Dando Terrier rig arrives on site. They will be digging 3 or 4 boreholes today, in different parts of the site, and going down to 6m.
This is the first metre's sample. You can see some brick or ceramic in the mix, and there was also a small amount of root material.
These things mixed in with the clay are because this is "made-up" ground, containing elements of the old hall, demolished in 1984.
The rig works by screwing on extra one-metre shafts each time. The bottom shaft is hollow and contains a plastic sleeve. When it comes up, they pull the plastic sleeve out of the shaft, and peel it away from the soil sample.
Here is the second metre. It looks a different colour, but it's not because it's sandy land. This is solid London clay - no elements of the made-up ground here, which is good. When they dug the second borehole, where the sycamore trees were, there was root material in the second metre also - unsurprising, since sycamores have fairly deep roots.
Metres 2, 3, and 4 - all seem to be solid clay to me, but the engineer takes several samples of each bit away.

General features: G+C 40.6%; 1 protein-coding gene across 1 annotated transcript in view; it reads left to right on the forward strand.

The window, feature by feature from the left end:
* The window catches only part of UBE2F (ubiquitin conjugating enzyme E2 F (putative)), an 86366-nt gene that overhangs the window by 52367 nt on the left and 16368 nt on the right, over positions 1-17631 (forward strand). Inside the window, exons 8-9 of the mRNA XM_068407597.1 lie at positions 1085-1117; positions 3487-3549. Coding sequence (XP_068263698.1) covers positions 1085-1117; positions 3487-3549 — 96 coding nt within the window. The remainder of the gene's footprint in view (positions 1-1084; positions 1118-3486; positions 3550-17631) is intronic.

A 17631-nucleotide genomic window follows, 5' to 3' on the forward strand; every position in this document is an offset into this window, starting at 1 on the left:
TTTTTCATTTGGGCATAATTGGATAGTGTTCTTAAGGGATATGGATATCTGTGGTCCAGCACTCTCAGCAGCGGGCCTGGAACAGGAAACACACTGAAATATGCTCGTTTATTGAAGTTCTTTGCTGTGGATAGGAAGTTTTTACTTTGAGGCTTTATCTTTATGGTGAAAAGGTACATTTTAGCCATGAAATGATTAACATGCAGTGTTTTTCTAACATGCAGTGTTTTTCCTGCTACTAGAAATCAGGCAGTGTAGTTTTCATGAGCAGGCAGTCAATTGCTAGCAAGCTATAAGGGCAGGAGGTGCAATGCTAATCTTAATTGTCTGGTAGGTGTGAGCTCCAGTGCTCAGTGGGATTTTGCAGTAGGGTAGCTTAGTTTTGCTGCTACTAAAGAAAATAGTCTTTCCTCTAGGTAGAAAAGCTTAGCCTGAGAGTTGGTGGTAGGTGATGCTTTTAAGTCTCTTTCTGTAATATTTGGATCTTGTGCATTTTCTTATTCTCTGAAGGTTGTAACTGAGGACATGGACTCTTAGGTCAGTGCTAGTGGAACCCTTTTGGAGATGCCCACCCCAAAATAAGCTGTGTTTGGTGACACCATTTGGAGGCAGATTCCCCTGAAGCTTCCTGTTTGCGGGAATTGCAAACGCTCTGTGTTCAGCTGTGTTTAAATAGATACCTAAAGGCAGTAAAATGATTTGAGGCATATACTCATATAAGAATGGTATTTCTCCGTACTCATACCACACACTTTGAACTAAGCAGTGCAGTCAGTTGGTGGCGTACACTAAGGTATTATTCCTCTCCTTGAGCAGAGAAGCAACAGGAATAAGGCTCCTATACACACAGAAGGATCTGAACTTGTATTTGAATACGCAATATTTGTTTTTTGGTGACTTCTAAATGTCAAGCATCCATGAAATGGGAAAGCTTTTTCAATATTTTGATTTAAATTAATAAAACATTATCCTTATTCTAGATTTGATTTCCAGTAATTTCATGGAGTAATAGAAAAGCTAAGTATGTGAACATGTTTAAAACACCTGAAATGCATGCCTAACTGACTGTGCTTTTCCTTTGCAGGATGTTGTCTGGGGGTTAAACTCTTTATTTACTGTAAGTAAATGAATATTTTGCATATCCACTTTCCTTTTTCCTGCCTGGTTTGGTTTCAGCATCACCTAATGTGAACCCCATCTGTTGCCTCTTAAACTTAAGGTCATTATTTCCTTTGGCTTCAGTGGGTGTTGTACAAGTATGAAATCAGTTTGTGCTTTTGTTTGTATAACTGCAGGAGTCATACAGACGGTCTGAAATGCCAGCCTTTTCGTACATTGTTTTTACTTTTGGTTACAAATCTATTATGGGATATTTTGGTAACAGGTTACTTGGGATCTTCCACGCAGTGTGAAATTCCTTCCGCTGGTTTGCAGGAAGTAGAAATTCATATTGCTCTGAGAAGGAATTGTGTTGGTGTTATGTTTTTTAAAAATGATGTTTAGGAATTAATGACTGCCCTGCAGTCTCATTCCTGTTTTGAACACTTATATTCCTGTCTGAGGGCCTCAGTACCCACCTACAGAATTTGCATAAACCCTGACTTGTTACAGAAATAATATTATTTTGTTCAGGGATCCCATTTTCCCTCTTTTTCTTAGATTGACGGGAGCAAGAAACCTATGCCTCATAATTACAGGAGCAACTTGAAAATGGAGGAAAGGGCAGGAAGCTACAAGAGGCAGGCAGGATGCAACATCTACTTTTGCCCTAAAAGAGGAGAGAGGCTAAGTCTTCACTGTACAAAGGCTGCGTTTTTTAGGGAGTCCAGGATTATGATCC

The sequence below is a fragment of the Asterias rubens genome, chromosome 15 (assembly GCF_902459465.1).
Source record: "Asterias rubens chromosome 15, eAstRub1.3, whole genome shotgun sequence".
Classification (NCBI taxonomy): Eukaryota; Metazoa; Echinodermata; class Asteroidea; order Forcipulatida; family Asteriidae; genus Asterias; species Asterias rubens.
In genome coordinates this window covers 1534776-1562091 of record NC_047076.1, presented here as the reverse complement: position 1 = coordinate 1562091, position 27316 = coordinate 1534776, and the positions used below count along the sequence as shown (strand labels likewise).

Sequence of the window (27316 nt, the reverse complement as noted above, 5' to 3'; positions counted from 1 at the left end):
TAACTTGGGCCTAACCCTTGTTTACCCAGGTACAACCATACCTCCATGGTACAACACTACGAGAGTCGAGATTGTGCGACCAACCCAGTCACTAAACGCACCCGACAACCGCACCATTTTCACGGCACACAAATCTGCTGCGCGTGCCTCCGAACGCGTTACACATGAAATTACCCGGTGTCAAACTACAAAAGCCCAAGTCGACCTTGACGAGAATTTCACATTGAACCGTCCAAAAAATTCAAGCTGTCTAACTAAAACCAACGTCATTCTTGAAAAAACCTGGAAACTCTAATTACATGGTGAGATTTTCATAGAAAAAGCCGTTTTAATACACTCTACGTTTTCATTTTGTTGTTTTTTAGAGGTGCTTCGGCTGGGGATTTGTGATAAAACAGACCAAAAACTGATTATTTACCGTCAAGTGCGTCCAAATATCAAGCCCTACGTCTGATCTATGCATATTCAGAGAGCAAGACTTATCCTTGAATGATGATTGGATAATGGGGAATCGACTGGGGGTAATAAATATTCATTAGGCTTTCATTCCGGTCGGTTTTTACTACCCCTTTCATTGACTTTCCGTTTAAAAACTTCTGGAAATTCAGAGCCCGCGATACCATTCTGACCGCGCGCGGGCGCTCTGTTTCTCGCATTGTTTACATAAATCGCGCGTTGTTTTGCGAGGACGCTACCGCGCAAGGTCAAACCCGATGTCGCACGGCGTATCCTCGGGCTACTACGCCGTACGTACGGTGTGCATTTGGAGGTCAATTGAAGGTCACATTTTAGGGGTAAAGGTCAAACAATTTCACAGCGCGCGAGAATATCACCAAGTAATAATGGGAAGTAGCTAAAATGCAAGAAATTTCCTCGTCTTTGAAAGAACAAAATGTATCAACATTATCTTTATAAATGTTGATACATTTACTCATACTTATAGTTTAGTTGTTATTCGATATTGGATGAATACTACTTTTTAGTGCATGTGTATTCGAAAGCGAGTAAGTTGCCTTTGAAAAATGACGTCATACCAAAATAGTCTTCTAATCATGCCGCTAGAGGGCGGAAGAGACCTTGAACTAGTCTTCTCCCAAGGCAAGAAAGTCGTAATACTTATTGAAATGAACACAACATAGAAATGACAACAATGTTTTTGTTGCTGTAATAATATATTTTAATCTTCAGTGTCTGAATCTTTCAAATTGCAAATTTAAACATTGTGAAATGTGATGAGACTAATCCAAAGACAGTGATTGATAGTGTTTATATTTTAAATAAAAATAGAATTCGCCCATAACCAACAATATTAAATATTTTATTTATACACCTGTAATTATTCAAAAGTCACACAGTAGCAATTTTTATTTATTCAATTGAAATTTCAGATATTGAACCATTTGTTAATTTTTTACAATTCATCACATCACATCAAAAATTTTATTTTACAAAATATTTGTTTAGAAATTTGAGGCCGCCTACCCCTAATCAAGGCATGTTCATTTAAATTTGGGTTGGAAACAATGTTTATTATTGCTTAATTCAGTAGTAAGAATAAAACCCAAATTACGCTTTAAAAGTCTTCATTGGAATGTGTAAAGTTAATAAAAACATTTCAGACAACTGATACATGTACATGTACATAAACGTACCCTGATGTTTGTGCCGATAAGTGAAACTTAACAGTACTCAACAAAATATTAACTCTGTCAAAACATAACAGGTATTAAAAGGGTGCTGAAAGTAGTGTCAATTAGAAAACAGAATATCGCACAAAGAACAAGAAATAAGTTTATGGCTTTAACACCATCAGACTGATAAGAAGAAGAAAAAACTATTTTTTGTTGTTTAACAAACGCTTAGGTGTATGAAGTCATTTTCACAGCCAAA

Digging deeper. To get the shaft in and out, each metre has to be unscrewed by hand every time.
The fifth metre out was wet. It seems we might have found a natural water level - but maybe not. A closer examination will reveal more. At the end of the dig, they insert a stand pipe in the hole, then they come back a couple of times to measure the water level.
Here are metres 1-6. (No.1 is in the background). You can see how the engineer has taken them apart. The sixth metre also looked wet at one end, but when the engineer looked inside the sample, it was dry and solid. Most likely there was a pool of water underground which got disturbed by the drilling and simply covered the outside of part of the sample. Good news for us!
Now here's a question - do I secretly hope we'll find oil? That would solve our finances, but we might not get the hall built for a while!